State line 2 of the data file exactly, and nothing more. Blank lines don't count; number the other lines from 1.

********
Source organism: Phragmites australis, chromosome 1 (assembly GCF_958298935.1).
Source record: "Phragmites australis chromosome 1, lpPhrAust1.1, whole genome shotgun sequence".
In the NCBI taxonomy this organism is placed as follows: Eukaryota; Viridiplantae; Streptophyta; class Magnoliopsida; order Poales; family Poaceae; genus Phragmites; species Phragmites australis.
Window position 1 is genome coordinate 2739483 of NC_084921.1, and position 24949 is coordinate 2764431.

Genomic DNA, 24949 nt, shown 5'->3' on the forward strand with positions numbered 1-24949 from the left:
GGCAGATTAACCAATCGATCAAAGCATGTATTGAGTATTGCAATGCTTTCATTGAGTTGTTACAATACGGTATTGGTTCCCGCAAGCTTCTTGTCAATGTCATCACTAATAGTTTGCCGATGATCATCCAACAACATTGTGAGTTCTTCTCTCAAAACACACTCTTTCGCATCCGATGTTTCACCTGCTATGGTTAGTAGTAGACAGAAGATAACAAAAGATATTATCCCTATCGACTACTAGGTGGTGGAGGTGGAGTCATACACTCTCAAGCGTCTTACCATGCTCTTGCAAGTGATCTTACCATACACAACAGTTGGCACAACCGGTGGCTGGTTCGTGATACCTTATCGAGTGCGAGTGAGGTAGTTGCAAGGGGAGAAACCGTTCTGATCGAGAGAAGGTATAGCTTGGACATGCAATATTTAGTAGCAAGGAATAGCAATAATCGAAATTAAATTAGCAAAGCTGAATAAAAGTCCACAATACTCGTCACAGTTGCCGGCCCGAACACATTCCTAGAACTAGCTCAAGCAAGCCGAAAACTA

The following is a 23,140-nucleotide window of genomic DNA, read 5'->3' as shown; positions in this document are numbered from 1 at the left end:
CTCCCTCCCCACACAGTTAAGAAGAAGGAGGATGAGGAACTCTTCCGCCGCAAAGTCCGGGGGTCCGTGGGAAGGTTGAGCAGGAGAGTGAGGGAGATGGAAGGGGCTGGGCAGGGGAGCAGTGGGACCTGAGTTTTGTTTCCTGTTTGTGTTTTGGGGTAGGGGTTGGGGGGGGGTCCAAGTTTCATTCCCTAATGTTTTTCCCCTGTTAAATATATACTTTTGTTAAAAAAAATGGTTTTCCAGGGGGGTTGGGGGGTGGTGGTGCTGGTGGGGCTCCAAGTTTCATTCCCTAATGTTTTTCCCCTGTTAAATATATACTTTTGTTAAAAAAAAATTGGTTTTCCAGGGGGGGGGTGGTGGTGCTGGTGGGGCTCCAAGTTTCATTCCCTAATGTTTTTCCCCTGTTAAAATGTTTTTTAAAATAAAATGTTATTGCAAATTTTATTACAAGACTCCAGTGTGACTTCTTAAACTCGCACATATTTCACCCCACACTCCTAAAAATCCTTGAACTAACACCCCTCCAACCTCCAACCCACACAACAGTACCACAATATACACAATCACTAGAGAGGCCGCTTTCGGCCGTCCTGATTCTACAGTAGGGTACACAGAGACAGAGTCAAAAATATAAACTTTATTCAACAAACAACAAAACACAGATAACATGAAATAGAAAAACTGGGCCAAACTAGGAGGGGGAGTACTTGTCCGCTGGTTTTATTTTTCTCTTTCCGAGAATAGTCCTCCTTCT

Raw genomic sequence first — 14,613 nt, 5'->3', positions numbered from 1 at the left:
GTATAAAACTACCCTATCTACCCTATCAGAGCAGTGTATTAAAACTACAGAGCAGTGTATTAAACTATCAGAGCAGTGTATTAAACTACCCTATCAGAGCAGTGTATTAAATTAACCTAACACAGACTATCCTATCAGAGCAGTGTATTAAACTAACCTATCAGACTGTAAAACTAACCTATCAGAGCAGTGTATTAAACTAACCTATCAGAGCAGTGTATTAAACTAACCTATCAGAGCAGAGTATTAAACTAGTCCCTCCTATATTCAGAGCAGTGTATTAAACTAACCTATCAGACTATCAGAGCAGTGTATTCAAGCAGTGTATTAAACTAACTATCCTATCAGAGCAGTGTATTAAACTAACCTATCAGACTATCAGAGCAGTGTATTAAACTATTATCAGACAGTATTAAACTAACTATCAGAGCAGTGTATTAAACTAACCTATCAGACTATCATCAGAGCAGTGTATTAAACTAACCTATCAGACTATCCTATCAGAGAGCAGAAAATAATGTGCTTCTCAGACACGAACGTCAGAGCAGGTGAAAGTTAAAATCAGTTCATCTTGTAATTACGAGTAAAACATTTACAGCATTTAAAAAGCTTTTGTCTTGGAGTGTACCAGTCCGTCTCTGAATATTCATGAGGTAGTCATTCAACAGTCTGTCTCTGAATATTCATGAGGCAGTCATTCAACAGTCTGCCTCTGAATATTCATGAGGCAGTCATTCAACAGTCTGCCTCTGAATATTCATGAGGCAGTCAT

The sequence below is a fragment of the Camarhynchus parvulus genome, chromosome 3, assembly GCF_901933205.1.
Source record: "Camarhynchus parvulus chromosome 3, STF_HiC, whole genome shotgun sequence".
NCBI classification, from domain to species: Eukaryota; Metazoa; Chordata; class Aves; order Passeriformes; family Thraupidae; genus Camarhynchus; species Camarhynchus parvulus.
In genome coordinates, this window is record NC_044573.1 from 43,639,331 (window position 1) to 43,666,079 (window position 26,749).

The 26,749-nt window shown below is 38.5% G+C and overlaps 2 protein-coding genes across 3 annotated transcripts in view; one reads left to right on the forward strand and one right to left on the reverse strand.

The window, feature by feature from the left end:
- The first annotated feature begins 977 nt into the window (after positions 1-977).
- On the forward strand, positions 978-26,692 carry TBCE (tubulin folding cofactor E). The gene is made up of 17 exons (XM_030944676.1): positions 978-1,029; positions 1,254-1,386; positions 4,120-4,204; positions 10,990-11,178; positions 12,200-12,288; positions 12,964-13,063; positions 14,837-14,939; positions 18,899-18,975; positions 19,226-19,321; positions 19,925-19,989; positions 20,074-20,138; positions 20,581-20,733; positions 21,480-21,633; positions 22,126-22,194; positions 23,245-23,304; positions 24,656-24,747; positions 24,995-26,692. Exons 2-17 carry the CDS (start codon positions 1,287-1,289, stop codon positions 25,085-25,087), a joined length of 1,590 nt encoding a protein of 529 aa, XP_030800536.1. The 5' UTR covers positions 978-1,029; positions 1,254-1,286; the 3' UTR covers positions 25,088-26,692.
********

Source record: "Phragmites australis chromosome 1, lpPhrAust1.1, whole genome shotgun sequence".